USA — Five months after it was closed by a wildfire, Steigerwald Lake National Wildlife Refuge at Washougal is looking to reopen in February.
Flames on Oct. 5 destroyed a 150-foot-long boardwalk along with 140 acres of shrubs and grass in the 1,049-acre refuge. The fire, caused by a discarded cigarette, forced the popular hiking and bird watching area to close.
Jim Clapp, the refuge manager, said the U.S. Army Corps of Engineers is working with Columbia Gorge Refuge Stewards and the U.S. Fish and Wildlife Service staff to replace the boardwalk with a less expensive gravel walkway. Engineers and wildlife experts are also looking at rechanneling the refuge’s Gibbons Creek so it better accommodates fish, Clapp said.
He said he is concerned that the vegetation, including a willow grove, damaged by the fire might not recover.
“We’ll have to wait until spring to see,” he said.
In an effort to get the refuge back in shape, the stewards have been working on Saturdays to weed out invasive species and plant native trees and shrubs.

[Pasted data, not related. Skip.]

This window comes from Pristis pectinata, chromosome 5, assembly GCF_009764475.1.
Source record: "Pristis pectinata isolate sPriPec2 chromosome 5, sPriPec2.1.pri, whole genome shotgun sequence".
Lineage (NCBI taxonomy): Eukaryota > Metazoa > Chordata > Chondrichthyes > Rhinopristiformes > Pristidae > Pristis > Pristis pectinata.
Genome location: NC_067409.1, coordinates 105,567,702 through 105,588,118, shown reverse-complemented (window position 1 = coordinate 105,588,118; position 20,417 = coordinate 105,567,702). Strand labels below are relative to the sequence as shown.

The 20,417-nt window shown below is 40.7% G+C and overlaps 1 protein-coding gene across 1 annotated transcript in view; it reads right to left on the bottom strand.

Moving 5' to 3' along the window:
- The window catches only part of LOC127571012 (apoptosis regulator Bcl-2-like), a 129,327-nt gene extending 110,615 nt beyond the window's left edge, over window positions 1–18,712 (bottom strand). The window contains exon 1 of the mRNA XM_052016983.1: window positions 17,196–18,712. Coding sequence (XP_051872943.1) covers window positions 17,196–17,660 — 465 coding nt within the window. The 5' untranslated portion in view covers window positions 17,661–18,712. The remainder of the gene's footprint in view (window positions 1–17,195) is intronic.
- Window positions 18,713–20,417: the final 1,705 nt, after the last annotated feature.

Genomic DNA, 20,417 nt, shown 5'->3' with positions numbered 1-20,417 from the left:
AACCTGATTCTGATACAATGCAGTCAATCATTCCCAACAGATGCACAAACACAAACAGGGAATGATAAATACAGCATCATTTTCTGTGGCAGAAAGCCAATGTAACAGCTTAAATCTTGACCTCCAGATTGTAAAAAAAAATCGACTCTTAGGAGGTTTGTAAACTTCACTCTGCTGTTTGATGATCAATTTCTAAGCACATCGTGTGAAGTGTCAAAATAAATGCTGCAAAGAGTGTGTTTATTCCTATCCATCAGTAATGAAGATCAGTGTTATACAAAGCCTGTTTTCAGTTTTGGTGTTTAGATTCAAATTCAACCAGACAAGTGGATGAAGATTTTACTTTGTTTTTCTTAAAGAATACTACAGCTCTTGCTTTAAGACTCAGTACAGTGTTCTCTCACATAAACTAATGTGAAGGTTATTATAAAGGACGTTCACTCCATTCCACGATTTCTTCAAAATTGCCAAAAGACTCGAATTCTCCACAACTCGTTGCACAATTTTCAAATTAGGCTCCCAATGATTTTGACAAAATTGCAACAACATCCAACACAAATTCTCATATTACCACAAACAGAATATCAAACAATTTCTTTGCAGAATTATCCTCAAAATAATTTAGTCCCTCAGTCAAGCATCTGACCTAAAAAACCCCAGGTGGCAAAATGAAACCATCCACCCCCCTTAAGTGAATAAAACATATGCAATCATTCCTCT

The stewards hope to gather support and encourage more volunteers through their annual meeting at 7 p.m. Feb. 7 at the offices of the Port of Camas-Washougal, 24 S. A St., Washougal.
Dan Rosenberg, executive co-director of the Oregon Wildlife Institute, will speak about the ecology and conservation of Western pond turtles. The turtles are found just upstream at Pierce National Wildlife Refuge near North Bonneville in the Columbia River Gorge.
Rosenberg received a dual bachelor’s degree in biology and wildlife science from Virginia Tech and a master’s degree and doctorate in wildlife ecology from Oregon State University.